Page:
- Costs of goods continue to drop from $27/kg to $16/kg. Expecting $6-$7 by EOY with Leach 2.0.
- Average sales price increased 16% to $39.02.
- Molycorp's customer base has demand for full production capacity.
Molycorp, Inc. (NYSE:MCP) had their Q2 2014 last week, and most of the focus has been on their financials. While financials are certainly important, now that their short-term cash flow issues are resolved I'd like to look at MCP from a long-term perspective.
MCP is trying to do something fairly unique in the rare earth elements (REE) industry. They are developing techniques for processing REE at a low cost and still be environmentally friendly. China develops REE at low costs, but at a terrible impact to their environment. If MCP can prove that it can continue to drive down costs as it ramps up production, it will establish itself as a leader in this growing market and possibly even help China with its "war on pollution."
During the Q2 2014 earnings call, MCP announced that in Q2 it had lowered its costs from $27/kg to $16/kg. This is a significant drop and, more importantly, it was done while continuing to ramp up production. From the last earnings call:
At our Mountain Pass facility production volume increased in Q2 to 1,639 metric tons, a 48% increase over Q1 volume of 1,111 metric tons. As production rose our production cash cost declined sharply from $27 per kilogram in Q1 to $16 per kilogram in Q2. -- Geoff Bedford, president and CEO
These cost reductions are without one of the most important parts of the MCP strategy: Leach 2.0. Leach 2.0 is the last part of their cost reduction strategy. This allows them to recycle the chemicals, saving o the cost of chemicals and reducing waste water, as well as saving onp the cost of water hauling. When Leach 2.0 is fully operational, MCP expects to lower their costs to $6-$7/kg. This will make them extremely competitive, even with current Chinese miners who are currently not adhering to any environmental regulations.
Many analysts have dinged MCP for delays in their production facility. As an engineer, I'm fully aware that estimates are almost always wrong, especially when the project involves innovation. Even the top technical companies in the world often have grossly underestimated a project duration. To me, this is just the normal process for developing a state-of-the-art facility.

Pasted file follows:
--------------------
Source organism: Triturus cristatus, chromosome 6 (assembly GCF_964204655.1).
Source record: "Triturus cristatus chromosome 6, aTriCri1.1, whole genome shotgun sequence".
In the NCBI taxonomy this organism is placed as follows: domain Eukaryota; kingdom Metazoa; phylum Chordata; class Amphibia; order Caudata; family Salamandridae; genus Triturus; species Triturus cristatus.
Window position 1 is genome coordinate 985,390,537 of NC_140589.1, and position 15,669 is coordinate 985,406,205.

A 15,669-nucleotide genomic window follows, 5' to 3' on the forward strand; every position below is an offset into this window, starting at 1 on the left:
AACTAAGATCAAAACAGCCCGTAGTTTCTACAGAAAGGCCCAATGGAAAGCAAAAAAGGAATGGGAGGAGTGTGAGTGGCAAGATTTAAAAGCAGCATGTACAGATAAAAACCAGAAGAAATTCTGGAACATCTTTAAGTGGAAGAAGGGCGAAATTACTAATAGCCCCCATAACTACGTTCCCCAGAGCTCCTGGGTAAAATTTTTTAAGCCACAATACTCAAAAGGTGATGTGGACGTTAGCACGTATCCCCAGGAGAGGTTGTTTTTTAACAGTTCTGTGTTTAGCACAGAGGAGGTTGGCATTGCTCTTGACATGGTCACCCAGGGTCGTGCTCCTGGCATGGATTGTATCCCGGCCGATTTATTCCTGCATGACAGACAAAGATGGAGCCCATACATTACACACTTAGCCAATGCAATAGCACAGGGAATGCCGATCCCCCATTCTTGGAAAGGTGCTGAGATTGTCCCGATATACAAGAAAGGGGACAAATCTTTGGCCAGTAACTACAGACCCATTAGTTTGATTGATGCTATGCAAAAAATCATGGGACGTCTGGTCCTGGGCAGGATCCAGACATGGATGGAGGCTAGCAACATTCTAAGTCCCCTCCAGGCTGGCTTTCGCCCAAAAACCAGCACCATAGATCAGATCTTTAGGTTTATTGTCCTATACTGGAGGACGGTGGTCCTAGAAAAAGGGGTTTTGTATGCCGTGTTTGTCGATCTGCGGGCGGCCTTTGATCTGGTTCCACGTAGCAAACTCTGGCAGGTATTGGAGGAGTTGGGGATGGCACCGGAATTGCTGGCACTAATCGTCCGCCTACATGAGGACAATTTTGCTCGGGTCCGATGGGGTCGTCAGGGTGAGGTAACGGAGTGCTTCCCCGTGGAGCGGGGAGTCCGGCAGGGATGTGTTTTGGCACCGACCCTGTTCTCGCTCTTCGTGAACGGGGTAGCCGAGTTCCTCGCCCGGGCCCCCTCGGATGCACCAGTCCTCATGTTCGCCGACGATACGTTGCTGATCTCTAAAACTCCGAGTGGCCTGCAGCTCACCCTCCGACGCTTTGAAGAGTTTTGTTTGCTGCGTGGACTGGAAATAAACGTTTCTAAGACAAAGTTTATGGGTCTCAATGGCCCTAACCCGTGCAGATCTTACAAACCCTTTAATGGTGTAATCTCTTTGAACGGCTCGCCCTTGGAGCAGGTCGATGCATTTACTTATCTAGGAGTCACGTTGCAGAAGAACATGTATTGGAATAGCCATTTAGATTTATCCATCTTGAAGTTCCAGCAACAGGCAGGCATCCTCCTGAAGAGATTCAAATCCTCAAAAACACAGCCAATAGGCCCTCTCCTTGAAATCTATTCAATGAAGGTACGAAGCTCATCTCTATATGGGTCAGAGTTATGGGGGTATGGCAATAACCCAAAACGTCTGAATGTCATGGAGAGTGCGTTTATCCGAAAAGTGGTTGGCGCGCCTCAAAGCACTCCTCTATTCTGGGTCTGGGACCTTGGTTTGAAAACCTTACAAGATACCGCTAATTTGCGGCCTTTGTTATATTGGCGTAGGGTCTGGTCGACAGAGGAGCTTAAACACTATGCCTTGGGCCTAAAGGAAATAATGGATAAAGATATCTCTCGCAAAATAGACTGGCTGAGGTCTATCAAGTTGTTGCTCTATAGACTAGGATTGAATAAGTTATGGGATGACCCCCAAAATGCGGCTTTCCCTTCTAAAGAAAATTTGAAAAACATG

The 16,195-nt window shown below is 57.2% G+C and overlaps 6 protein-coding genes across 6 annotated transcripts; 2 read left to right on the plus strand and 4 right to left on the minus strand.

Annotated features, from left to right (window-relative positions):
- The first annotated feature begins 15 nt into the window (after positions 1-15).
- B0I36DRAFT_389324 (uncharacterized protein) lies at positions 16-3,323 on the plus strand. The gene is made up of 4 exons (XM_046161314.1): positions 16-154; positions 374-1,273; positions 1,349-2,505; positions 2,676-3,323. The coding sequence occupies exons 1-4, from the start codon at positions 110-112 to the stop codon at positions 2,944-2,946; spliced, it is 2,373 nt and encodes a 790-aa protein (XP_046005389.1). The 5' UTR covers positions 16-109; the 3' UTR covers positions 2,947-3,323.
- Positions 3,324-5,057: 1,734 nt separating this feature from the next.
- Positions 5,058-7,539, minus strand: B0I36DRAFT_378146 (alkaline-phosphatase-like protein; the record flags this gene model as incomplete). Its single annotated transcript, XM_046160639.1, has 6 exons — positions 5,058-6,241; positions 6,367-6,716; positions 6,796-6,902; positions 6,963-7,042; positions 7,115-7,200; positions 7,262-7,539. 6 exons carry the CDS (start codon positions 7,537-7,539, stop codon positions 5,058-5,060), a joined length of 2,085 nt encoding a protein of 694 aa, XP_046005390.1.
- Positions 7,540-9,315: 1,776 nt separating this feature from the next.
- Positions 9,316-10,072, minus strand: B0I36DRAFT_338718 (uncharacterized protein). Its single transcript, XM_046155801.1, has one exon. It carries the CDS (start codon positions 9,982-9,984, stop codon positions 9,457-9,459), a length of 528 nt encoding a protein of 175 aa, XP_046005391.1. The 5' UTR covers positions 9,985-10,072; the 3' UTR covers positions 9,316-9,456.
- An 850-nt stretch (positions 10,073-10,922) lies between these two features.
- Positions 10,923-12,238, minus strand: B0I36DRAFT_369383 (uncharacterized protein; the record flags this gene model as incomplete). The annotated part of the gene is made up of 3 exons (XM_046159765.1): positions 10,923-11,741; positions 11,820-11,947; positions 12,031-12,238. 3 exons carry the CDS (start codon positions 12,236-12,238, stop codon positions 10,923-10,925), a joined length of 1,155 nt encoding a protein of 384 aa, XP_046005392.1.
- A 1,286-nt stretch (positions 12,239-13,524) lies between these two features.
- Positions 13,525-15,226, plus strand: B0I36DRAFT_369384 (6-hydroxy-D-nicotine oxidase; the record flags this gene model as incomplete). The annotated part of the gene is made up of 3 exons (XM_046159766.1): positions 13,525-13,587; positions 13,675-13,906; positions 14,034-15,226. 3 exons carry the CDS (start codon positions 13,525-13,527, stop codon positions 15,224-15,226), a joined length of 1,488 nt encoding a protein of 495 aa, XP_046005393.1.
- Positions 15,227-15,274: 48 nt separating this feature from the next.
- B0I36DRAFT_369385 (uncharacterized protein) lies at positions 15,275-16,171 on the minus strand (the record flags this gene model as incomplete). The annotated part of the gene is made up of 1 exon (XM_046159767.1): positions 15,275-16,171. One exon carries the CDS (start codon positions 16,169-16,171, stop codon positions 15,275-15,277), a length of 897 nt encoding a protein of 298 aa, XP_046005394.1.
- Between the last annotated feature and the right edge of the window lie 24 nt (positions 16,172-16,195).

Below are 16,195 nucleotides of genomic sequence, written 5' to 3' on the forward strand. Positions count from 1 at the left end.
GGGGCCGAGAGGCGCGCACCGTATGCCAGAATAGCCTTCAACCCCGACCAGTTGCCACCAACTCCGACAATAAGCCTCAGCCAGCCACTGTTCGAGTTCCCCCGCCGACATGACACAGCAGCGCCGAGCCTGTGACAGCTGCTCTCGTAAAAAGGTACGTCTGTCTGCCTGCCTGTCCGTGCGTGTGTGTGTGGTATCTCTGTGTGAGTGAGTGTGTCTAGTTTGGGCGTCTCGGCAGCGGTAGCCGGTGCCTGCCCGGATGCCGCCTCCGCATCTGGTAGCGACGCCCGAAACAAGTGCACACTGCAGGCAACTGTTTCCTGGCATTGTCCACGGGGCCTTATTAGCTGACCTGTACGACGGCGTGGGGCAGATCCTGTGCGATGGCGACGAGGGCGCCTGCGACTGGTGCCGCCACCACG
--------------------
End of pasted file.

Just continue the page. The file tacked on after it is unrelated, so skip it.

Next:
Demand for REE has been hurt not just by higher prices, but also by not having a stable supply. Molycorp hopes to provide that stable supply that will be immune from geopolitical issues. MCP indicated during its last earnings call that customer demand is there at full production levels:
Based on conversations with our customers, we currently see demand sufficient to support running Mountain Pass at an annual rate between 20,000 to 23,000 metric tons. Beyond Mountain Pass, our vertically integrated supply chain continues to perform well. As I mentioned earlier, every molecule we ship downstream from Mountain Pass is ultimately sold in a higher value form. In particular, we have been steadily growing downstream shipments from Mountain Pass of light rare earth concentrate what we call LREC to feed our Silmet and Zibo plants. Demand for the value-added products these plants produce including cerium is improving. -- Geoff Bedford, president and CEO
Some have speculated that demand will fall as MCP increases their production volumes. This may be true for some raw elements, but MCP's vertical integration strategy will allow it to move those elements downstream to higher margin products. Also, many customers will also be willing to pay a higher prices for stable supply. An interruption in supply is much more concerning to manufactures than price fluctuations.
In addition, there are numerous indications that long-term demand for REE is going to be much higher than originally thought. For example, China's "war on pollution" has several experts predicting that clean energy and hybrid cars could see explosive growth in China.
Molycorp's strategy is working. The company is lowering costs, increasing production, building a customer base, and raising prices through value-added vertical integration. MCP needs to complete Leach 2.0 to get its costs down to $6-$7/kg and ramp up production to 20,000-23,000 metric tons. With these metrics, MCP will be cash flow positive.
Long-term investors should ignore the stock price fluctuations and pay attention to the costs and production levels. If MCP continues to lower costs as it increases production, then MCP has a bright future.